float[4] a;
float[4]* b = &a;

But:

float[4]* c = new float[4];

"Waiit," says the compiler, "the type of 'new float[4]' is float[]."

So here some syntactic sugar is getting in the way of writing what I mean!

I've come up with this:

T* alloc(T)()
{
struct S
{
T t;
}

return &(new S).t;
}

..

float[4]* d = alloc!(float[4]);

but that seems awfully hackish.

As I understand it, a variable of the type float[4] will already be a
reference pointing to the heap. The pointer syntax I do not
understand, and it doesn't seem particularly well documented.

As I understand it,

float[4] a = new float[4];
float[4]* b = &a;

b is a word-sized pointer to a, which is 2 words (ptr, length). The
first word, ptr, is pointing to the heap.
Am I missing something or is this just yet another instance of how
fixed-size arrays aren't treated as first-class citizens?

Either you're missing something or I am. I think the pointer support
is purely for C compatibility (but I may be terribly wrong).

```
Jan 30 2008
Regan Heath <regan netmail.co.nz> writes:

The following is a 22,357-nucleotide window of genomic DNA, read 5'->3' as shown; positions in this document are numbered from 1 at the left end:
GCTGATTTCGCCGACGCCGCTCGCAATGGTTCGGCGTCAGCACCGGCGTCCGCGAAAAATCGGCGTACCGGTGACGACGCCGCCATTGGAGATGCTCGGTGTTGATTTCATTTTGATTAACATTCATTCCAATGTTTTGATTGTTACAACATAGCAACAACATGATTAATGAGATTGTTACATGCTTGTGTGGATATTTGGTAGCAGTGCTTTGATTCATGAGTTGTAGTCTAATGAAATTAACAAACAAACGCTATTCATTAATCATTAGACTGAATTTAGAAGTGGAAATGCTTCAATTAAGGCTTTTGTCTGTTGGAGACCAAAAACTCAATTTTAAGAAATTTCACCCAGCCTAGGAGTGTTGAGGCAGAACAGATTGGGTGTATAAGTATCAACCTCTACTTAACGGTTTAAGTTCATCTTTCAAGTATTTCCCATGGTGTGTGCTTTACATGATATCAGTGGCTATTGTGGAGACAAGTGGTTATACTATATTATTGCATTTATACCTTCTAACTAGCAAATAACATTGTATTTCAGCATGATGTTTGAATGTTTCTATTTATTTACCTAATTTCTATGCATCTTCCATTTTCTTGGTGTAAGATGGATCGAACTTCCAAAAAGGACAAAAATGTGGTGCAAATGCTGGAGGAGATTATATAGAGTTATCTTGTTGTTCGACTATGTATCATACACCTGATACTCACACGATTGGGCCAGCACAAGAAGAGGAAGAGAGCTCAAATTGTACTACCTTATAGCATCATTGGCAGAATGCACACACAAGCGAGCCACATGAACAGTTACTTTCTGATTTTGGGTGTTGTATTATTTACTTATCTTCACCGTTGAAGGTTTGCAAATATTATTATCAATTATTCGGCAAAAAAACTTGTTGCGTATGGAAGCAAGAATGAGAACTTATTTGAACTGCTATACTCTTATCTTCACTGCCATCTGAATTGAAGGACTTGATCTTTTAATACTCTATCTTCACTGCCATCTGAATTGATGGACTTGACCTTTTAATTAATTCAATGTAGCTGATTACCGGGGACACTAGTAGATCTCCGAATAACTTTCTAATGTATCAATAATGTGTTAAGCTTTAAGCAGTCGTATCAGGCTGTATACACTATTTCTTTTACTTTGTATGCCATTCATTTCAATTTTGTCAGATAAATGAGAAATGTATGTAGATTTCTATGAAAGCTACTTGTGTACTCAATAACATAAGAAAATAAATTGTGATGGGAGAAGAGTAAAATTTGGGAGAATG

```David Wilson wrote:
As I understand it, a variable of the type float[4] will already be a
reference pointing to the heap. The pointer syntax I do not
understand, and it doesn't seem particularly well documented.

As I understand it,

float[4] a = new float[4];
float[4]* b = &a;

b is a word-sized pointer to a, which is 2 words (ptr, length). The
first word, ptr, is pointing to the heap.
Am I missing something or is this just yet another instance of how
fixed-size arrays aren't treated as first-class citizens?

Either you're missing something or I am. I think the pointer support
is purely for C compatibility (but I may be terribly wrong).

A static array like "float[4] a;" isn't the same as a dynamic one in